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What is Java 8 and Why You Need It: Download Java for Windows Now


Java 8: A Comprehensive Guide




Java is one of the most popular and widely used programming languages in the world. It is a general-purpose, object-oriented, and platform-independent language that can run on various operating systems and devices. Java has been evolving since its inception in 1995, and each new version brings new features and improvements to the language and the platform.




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Java 8 is a major release of the Java platform that was launched in March 2014. It introduced many new features and enhancements that make Java more expressive, concise, functional, and powerful. In this article, we will explore some of the most important features and benefits of Java 8, as well as provide a step-by-step guide on how to install and use it.


Java 8 Language Enhancements




One of the main goals of Java 8 was to make the language more functional, which means that it supports programming with functions as first-class citizens. Functions are objects that can be passed as arguments, returned from methods, or stored in variables. Functional programming enables us to write more concise, readable, and maintainable code, as well as to leverage parallelism and concurrency more easily.


To support functional programming, Java 8 introduced several new language features, such as lambda expressions, method references, functional interfaces, default methods, optional class, and stream API.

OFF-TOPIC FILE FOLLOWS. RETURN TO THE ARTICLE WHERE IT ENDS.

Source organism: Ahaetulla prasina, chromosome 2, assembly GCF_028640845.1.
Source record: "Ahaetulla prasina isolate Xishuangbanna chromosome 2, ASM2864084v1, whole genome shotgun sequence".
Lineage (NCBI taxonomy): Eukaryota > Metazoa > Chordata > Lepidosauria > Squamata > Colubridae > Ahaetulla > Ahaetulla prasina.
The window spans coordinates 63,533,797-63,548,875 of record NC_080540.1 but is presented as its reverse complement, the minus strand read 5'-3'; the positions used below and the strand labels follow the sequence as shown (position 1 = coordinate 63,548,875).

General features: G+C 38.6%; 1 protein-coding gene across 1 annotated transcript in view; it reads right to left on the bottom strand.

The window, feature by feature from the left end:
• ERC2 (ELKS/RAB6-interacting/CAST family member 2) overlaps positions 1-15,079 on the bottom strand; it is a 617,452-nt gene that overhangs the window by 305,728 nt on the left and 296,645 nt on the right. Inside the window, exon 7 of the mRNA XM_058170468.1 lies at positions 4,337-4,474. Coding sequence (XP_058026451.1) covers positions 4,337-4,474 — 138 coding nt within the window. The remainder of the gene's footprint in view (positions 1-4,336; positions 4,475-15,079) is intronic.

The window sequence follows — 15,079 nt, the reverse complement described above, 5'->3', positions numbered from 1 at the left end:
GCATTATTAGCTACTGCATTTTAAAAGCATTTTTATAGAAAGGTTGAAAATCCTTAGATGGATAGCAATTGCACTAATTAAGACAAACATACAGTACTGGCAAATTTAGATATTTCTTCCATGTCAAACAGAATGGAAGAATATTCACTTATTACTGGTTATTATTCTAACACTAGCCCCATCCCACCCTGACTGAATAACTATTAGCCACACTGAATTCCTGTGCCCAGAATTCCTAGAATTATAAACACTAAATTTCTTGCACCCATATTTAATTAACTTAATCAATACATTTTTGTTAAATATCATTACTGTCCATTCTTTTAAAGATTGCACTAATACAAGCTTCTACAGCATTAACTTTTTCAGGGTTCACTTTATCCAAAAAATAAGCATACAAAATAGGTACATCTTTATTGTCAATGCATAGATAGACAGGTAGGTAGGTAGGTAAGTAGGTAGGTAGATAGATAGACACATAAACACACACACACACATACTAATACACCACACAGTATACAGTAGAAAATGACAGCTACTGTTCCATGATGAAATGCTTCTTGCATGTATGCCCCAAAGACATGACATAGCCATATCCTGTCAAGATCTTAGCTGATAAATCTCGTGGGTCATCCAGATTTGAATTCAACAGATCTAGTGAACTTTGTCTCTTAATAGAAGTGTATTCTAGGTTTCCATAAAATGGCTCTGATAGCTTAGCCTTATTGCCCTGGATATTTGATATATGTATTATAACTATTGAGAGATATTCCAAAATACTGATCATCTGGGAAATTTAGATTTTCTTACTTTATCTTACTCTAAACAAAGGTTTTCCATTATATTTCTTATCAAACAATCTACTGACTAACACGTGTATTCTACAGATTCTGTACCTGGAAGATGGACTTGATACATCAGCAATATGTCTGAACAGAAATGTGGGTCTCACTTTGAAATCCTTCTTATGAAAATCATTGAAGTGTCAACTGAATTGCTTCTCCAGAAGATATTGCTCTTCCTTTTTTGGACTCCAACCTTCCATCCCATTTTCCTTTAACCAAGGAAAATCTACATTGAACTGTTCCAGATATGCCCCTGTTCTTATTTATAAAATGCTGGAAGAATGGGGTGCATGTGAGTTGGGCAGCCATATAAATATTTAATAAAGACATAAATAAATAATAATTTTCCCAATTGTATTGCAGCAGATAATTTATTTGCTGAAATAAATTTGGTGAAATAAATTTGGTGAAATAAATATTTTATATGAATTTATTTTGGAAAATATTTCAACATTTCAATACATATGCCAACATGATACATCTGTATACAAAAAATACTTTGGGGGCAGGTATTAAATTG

Lambda Expressions and Functional Interfaces




A lambda expression is a short and anonymous way of defining a function that can be passed as an argument or assigned to a variable. It consists of a list of parameters, a lambda operator (->), and a body that contains an expression or a statement block. For example:


// A lambda expression that takes two integers and returns their sum (a, b) -> a + b // A lambda expression that prints "Hello World" to the standard output () -> System.out.println("Hello World")


A functional interface is an interface that has only one abstract method. It can be used as a type for lambda expressions or method references. For example:


// A functional interface that represents a function that takes two integers and returns an integer @FunctionalInterface interface IntFunction int apply(int a, int b); // A lambda expression that implements the IntFunction interface IntFunction add = (a, b) -> a + b;